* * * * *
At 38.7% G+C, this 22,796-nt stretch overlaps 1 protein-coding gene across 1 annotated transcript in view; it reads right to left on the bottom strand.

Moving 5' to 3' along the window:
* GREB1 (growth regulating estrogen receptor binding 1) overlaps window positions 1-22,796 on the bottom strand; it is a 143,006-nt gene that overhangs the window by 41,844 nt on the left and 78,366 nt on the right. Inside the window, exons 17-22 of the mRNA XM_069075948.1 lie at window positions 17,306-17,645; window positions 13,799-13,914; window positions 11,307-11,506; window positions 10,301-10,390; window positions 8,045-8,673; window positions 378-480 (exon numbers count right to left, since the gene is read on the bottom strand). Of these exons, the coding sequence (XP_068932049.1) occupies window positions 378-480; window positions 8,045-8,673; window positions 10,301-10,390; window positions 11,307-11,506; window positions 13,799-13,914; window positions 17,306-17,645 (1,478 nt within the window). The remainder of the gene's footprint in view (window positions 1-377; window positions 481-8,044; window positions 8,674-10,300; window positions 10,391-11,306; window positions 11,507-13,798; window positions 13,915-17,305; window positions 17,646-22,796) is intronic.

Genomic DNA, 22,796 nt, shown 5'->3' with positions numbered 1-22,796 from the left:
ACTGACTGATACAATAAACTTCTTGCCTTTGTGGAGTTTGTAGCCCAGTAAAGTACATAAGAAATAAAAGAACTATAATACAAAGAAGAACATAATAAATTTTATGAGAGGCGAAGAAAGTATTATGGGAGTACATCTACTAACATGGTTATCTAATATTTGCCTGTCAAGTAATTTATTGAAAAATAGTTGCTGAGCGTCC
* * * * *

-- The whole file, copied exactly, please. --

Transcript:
At 38.7% G+C, this 22,796-nt stretch overlaps 1 protein-coding gene across 1 annotated transcript in view; it reads right to left on the bottom strand.

Moving 5' to 3' along the window:
* GREB1 (growth regulating estrogen receptor binding 1) overlaps window positions 1-22,796 on the bottom strand; it is a 143,006-nt gene that overhangs the window by 41,844 nt on the left and 78,366 nt on the right. Inside the window, exons 17-22 of the mRNA XM_069075948.1 lie at window positions 17,306-17,645; window positions 13,799-13,914; window positions 11,307-11,506; window positions 10,301-10,390; window positions 8,045-8,673; window positions 378-480 (exon numbers count right to left, since the gene is read on the bottom strand). Of these exons, the coding sequence (XP_068932049.1) occupies window positions 378-480; window positions 8,045-8,673; window positions 10,301-10,390; window positions 11,307-11,506; window positions 13,799-13,914; window positions 17,306-17,645 (1,478 nt within the window). The remainder of the gene's footprint in view (window positions 1-377; window positions 481-8,044; window positions 8,674-10,300; window positions 10,391-11,306; window positions 11,507-13,798; window positions 13,915-17,305; window positions 17,646-22,796) is intronic.

Genomic DNA, 22,796 nt, shown 5'->3' with positions numbered 1-22,796 from the left:
ACTGACTGATACAATAAACTTCTTGCCTTTGTGGAGTTTGTAGCCCAGTAAAGTACATAAGAAATAAAAGAACTATAATACAAAGAAGAACATAATAAATTTTATGAGAGGCGAAGAAAGTATTATGGGAGTACATCTACTAACATGGTTATCTAATATTTGCCTGTCAAGTAATTTATTGAAAAATAGTTGCTGAGCGTCC